JERUSALEM (Reuters) - Israel's intelligence minister said on Wednesday he had no knowledge of close ally U.S. President Donald Trump ever ordering the killing of Syria's President Bashar al-Assad.
A new book by Watergate reporter Bob Woodward, "Fear: Trump in the White House", says Trump told his defense secretary that he wanted to have Assad assassinated in response to a chemical attack on Syrian civilians in April 2017.
The book said James Mattis, the defense secretary, told Trump he would "get right on it" but instead developed a plan for a limited air strike that did not threaten Assad personally.
Trump tweeted that quotes attributed to Mattis were "made up frauds, a con on the public". Mattis dismissed the book as "a uniquely Washington brand of literature".
"I do not know of any such instruction. He (Trump) is also denying it, by the way," Israeli Intelligence Minister Yisrael Katz told Tel Aviv radio station 103 FM.
"In any event, what can be said is that in the framework of the coordination between the United States and Israel ... the subject of the Syrian regime is certainly part of the discussions. Israel did not take a decision to topple Assad."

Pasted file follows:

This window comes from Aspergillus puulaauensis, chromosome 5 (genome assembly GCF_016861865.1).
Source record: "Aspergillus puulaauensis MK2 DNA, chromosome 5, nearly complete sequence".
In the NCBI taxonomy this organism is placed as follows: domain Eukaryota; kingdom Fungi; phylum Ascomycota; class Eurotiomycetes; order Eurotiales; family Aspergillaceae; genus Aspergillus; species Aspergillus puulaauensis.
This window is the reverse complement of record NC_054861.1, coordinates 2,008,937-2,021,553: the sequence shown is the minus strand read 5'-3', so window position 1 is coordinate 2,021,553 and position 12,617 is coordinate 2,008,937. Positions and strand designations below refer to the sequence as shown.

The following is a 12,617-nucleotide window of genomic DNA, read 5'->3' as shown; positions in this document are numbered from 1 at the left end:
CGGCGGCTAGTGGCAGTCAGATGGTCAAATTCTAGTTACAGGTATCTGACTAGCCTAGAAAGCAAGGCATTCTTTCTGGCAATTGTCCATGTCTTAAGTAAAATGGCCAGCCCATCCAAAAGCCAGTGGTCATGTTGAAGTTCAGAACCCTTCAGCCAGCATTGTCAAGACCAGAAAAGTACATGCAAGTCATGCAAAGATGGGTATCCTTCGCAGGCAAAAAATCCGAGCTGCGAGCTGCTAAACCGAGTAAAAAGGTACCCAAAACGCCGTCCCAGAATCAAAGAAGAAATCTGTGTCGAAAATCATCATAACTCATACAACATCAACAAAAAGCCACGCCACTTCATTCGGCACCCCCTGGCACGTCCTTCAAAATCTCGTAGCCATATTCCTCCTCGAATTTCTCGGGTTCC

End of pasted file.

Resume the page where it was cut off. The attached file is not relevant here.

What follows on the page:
While formally neutral on the 7-year civil war in neighboring Syria, Israel has carried out scores of air strikes against suspected attempts by Assad's Iranian and Lebanese Hezbollah allies to set up permanent posts or advanced arms.
Under decades of Assad family rule, Syria has maintained a Cold War-style hostility toward Israel. Katz said Israel did not see a better alternative to Assad among Syrian rebel groups.
"Of course his (Assad's) actions are terrible actions, and something that we abhor and condemn. Those opposing him, ISIS and others, are not a side that we think are better. We took care to preserve our interests," Katz said.
Woodward gained national fame for his reporting on the Watergate scandal in the 1970s, and has since written a number of books that provide behind-the-scenes glimpses of presidential administrations and other Washington institutions.
For this book, Woodward spoke to top aides and other insiders with the understanding that he would not reveal how he got his information, said the Washington Post, which published excerpts from the book on Tuesday.
(Writing by Dan Williams; Editing by Andrew Heavens)